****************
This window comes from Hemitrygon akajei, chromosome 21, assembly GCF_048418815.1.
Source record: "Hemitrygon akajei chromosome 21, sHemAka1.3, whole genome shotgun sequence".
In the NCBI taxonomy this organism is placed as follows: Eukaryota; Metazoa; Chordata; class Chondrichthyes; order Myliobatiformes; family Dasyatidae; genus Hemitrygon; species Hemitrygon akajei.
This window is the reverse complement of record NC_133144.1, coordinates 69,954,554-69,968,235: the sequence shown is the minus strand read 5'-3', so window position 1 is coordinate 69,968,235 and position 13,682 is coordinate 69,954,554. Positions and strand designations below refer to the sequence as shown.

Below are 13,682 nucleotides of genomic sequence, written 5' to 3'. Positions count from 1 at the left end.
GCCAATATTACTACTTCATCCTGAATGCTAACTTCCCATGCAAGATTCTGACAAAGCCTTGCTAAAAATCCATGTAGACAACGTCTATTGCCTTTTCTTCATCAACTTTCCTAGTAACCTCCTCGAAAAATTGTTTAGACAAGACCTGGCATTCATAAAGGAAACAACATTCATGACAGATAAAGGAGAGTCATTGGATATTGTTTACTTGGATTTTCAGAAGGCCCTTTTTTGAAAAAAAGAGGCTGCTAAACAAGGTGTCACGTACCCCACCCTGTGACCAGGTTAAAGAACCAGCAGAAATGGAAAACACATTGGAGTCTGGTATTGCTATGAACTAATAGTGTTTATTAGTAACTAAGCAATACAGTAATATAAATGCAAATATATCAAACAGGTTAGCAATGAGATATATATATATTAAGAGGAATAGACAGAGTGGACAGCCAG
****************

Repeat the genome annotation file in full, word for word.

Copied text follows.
This window comes from Hemitrygon akajei, chromosome 21, assembly GCF_048418815.1.
Source record: "Hemitrygon akajei chromosome 21, sHemAka1.3, whole genome shotgun sequence".
In the NCBI taxonomy this organism is placed as follows: Eukaryota; Metazoa; Chordata; class Chondrichthyes; order Myliobatiformes; family Dasyatidae; genus Hemitrygon; species Hemitrygon akajei.
This window is the reverse complement of record NC_133144.1, coordinates 69,954,554-69,968,235: the sequence shown is the minus strand read 5'-3', so window position 1 is coordinate 69,968,235 and position 13,682 is coordinate 69,954,554. Positions and strand designations below refer to the sequence as shown.

Below are 13,682 nucleotides of genomic sequence, written 5' to 3'. Positions count from 1 at the left end.
GCCAATATTACTACTTCATCCTGAATGCTAACTTCCCATGCAAGATTCTGACAAAGCCTTGCTAAAAATCCATGTAGACAACGTCTATTGCCTTTTCTTCATCAACTTTCCTAGTAACCTCCTCGAAAAATTGTTTAGACAAGACCTGGCATTCATAAAGGAAACAACATTCATGACAGATAAAGGAGAGTCATTGGATATTGTTTACTTGGATTTTCAGAAGGCCCTTTTTTGAAAAAAAGAGGCTGCTAAACAAGGTGTCACGTACCCCACCCTGTGACCAGGTTAAAGAACCAGCAGAAATGGAAAACACATTGGAGTCTGGTATTGCTATGAACTAATAGTGTTTATTAGTAACTAAGCAATACAGTAATATAAATGCAAATATATCAAACAGGTTAGCAATGAGATATATATATATTAAGAGGAATAGACAGAGTGGACAGCCAG